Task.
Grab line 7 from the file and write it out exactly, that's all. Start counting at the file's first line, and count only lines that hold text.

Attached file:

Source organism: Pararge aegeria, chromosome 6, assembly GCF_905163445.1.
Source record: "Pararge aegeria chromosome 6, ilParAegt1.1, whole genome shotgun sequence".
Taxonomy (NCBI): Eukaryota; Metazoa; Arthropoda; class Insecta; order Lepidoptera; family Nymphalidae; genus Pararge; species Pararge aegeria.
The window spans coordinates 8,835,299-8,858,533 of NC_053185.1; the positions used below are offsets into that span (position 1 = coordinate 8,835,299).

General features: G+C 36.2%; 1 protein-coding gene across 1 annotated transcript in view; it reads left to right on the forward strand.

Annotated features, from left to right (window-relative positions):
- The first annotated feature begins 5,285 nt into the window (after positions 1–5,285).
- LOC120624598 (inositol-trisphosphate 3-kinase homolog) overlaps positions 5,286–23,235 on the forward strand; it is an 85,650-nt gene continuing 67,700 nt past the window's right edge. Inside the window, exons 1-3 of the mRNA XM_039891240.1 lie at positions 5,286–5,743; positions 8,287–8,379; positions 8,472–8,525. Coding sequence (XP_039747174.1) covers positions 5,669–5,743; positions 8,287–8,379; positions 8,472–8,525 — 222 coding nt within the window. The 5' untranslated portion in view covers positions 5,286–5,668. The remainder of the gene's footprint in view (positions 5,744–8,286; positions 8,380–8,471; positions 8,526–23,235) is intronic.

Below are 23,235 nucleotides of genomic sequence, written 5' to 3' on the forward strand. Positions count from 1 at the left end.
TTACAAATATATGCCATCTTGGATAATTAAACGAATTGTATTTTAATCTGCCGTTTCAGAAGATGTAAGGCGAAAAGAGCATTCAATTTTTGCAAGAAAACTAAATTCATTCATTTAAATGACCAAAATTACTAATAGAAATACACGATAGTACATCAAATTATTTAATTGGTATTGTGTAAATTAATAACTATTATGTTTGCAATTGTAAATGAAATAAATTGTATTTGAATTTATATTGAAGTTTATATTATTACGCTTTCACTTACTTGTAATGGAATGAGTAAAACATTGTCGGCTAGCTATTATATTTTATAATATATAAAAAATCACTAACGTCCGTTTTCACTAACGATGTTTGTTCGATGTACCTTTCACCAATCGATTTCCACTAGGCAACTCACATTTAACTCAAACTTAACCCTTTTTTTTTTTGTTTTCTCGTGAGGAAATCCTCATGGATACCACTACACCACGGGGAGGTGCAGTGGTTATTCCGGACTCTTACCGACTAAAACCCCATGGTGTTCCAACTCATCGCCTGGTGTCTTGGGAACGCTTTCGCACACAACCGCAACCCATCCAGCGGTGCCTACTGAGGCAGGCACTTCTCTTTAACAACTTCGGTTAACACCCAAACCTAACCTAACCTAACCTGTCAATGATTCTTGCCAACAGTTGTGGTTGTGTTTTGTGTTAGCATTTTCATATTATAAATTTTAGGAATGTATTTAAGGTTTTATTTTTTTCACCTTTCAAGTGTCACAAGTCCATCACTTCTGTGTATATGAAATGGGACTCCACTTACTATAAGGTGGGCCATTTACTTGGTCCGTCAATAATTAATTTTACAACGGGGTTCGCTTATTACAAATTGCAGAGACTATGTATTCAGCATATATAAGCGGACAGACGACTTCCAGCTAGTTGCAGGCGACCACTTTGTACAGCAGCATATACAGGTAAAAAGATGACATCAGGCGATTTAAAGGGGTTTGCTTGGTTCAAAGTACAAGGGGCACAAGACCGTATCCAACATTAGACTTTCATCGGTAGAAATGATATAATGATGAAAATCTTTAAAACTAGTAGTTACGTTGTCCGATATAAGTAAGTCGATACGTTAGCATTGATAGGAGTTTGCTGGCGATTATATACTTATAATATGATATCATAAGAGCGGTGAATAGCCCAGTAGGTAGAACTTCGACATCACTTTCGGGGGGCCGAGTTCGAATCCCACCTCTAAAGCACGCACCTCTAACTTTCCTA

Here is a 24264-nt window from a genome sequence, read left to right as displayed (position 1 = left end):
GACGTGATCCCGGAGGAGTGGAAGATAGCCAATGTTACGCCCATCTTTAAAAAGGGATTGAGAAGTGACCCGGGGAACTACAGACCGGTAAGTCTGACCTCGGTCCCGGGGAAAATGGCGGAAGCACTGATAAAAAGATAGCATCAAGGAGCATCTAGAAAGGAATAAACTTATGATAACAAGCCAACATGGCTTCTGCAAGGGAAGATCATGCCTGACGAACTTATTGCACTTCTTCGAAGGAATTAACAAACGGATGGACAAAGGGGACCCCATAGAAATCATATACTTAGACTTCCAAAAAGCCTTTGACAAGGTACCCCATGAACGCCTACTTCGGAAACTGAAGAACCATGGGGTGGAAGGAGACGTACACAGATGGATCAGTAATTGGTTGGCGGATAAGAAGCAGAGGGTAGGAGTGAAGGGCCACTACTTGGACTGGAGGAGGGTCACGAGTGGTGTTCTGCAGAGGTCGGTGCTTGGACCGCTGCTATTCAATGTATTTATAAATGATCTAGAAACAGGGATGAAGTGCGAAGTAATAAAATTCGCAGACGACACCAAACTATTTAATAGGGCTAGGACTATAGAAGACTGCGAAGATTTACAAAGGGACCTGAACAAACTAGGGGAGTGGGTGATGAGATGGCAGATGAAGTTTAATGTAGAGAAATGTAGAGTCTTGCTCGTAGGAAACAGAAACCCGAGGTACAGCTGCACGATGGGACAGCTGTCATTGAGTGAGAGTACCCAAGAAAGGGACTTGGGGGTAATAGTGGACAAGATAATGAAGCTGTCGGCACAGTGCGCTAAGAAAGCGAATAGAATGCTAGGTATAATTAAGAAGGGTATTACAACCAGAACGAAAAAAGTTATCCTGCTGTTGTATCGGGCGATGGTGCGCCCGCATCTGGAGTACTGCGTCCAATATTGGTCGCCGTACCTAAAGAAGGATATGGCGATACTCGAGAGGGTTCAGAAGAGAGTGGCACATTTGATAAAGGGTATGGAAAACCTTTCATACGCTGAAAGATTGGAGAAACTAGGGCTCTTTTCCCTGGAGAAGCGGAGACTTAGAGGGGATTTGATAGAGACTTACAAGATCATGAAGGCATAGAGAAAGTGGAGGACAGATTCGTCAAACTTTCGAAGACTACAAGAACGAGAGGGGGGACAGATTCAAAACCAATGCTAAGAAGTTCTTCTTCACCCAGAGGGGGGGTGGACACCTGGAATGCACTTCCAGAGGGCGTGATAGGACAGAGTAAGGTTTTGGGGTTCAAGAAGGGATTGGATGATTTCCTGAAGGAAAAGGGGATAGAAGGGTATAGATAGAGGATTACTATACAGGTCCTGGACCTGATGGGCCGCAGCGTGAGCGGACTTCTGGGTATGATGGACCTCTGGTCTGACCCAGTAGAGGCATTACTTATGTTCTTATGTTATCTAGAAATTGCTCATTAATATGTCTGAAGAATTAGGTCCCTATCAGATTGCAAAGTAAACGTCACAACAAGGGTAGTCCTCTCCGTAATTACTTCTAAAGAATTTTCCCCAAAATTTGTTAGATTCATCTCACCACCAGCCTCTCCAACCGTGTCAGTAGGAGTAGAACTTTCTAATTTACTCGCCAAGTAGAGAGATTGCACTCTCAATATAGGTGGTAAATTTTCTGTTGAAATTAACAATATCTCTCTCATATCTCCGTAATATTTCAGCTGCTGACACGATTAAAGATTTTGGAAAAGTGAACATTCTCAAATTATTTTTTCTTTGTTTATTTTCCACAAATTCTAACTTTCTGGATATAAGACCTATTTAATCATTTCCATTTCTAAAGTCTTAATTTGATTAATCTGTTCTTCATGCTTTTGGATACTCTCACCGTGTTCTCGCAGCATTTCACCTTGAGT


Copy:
- The first annotated feature begins 5,285 nt into the window (after positions 1–5,285).